Discipleship the Jesus Way
“...A crowd approached, led by Judas, one of the twelve disciples. Judas walked over to Jesus to greet him with a kiss. But Jesus said, “Judas, would you betray the Son of Man with a kiss?” When the other disciples saw what was about to happen, they exclaimed, “Lord, should we fight? We brought the swords!” And one of them struck at the high priest’s slave, slashing off his right ear. But Jesus said, “No more of this.” And he touched the man’s ear and healed him.” (Luke 22:47-51, NLT)
The relationship between Jesus and Peter, I believe, is one of the best examples we have in the Bible of a mentor and their disciple.
In the Bible, we see examples of it everywhere: Moses trained up Joshua. Elijah taught Elisha. Eli groomed Samuel for ministry, who in turn, guided Saul and David. Paul wrote to Timothy to help mature him into his ministry.
Even right now, I’m sure someone is coming to mind as your spiritual adviser, your emotional
sounding board, or your big brother/sister in Christ. We all have them, whether it’s our parents, our pastors, a youth leader– the list goes on and on. And at some point, there might come a time where you become the mentor. Don’t get me wrong. That’s exciting, but we have to remember that while holding that role– being that safe place or that encourager to someone else– is also an important role to take seriously.
Too often, I think we’re eager to be that mentor because it feels good. It feels good to think we have it going on. It feels nice to think that we have valuable advice to give, but we have to remember that discipling someone is not a one-time occurence. It’s not a flippant commitment. It’s not something you get to back away from when that person is no longer this shiny, new thing to pour Jesus’ love into. As a mentor, you have to be just as willing to patiently lead that person through what they’re going through when things get real and inconvenient.
You can’t tap out when their depression is thick and heavy. You can’t stop loving them when they’re acting in disobedience. You still have to be there through the anxiety, through the neediness, and the heartaches of life.
And that’s why Jesus’ mentor-disciple relationship with Peter is the best example I can think of. For Jesus, discipleship had nothing to do with ego and everything to do with developing people into spiritual maturity. It had nothing to do with making Him look or feel good and everything to do with getting people closer to the Father.
And let’s be honest: Peter was probably more of a project than others. The verses above don’t say it, but we know from other accounts of the gospel that the man that chops off someone else’s ear is none other than Peter.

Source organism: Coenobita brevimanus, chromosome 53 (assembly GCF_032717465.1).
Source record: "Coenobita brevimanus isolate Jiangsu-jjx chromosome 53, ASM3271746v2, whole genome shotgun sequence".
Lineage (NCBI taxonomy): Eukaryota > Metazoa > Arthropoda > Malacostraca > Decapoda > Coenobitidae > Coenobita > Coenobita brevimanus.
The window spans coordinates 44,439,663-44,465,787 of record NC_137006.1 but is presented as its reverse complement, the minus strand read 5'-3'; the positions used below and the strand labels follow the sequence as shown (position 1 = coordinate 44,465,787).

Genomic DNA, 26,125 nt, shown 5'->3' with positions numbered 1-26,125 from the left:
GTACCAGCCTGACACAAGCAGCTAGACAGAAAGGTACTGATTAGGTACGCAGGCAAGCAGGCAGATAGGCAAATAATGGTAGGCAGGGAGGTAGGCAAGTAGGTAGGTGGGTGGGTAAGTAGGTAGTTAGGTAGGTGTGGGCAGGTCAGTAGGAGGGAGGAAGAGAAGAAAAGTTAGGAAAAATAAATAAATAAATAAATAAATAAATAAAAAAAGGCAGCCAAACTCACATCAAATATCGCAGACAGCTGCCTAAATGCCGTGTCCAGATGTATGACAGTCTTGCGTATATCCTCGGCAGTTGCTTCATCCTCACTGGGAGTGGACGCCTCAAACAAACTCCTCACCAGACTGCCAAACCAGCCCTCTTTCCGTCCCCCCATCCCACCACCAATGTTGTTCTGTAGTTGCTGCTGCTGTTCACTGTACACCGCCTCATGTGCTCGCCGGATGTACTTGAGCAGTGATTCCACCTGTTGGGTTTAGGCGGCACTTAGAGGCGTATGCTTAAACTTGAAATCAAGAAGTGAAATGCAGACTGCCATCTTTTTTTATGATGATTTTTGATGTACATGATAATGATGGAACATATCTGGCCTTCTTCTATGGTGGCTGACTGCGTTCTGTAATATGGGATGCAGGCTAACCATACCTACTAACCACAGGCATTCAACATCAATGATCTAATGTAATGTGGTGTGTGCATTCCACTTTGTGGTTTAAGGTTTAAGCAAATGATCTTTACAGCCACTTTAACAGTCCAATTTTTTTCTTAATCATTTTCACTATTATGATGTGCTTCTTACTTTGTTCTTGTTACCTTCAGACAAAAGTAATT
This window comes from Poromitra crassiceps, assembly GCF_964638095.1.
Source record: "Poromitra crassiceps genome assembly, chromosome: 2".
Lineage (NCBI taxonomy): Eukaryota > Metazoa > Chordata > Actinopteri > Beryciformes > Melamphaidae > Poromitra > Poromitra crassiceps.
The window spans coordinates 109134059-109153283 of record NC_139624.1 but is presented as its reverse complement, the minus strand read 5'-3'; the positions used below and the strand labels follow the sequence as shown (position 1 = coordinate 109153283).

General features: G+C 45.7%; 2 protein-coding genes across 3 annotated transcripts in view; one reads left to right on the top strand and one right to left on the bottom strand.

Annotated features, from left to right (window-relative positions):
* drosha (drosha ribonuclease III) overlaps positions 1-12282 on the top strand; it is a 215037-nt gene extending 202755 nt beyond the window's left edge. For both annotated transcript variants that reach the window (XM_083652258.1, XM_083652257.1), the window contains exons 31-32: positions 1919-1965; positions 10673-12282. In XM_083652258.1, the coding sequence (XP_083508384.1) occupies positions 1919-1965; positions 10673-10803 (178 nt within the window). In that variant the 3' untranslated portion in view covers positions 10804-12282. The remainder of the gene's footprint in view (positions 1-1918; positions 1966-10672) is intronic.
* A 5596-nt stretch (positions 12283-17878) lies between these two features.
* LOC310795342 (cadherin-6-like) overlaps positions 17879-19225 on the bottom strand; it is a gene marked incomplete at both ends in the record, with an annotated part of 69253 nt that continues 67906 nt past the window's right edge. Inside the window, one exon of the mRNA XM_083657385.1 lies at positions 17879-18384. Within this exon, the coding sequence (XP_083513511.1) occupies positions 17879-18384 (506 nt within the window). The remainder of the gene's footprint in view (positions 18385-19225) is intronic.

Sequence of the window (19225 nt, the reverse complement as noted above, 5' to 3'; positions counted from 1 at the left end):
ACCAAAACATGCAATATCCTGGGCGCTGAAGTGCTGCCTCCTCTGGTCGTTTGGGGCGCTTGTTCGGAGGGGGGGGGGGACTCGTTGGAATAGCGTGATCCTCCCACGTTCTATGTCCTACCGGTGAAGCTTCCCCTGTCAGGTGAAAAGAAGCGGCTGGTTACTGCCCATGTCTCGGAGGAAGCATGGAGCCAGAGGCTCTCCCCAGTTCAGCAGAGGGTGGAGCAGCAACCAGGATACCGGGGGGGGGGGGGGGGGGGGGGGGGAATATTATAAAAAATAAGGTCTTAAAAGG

It’s easy to gloss over, but really think about it: Jesus is in the midst of being arrested. He’s been betrayed to die from someone in His inner circle. He’s been praying all night for the strength to face the road to certain death. He knows that the entire purpose for His whole life has been set in motion by this one moment. And what does Peter do? In a moment of emotional chaos and conflict, Peter fuels the fire by brandishing a sword and cutting off someone else’s ear.
I know for a fact that if most people were in Jesus’ shoes, they’d be frustrated with Peter. As if this moment wasn’t crazy and offensive enough, there goes Peter, making matters worse. After all the time Jesus spent teaching Him to be slow to anger! After all the time Jesus spent one-on-one pouring love into Peter, and now he chooses violence?
Most of us would turn to Peter and say, “I don’t have time for you right now. I have a lot going on and I can’t stop what I’m doing to deal with you.”
But instead, we know that Jesus, despite everything else that’s going on, uses this moment to gently teach Peter. “Those who use the sword will die by the sword. Don’t you realize that I could ask my Father for thousands of angels to protect us, and he would send them instantly? But if I did, how would the Scriptures be fulfilled that describe what must happen now?” (Matthew 26:52-54, NLT)
Jesus discipled Peter even unto the cross. Even when Peter denied Jesus. Even when Peter acted out in violence. Jesus had every opportunity to point to everything that was happening to Him as an excuse to brush Peter aside or condemn him for his disobedience. But Jesus still allowed Peter to learn at his own pace. He still loved Peter, in all his weakness.
So the most important thing to remember when discipling someone is this: this relationship that you commit to is your promise to be Jesus’ hands and feet extended. It’s your promise to be that reminder for someone to constantly be in pursuit of the Father, even in the moments that discipleship is inconvenient for you. And that, my friends, is just as much of a conviction for me today as it might be for you.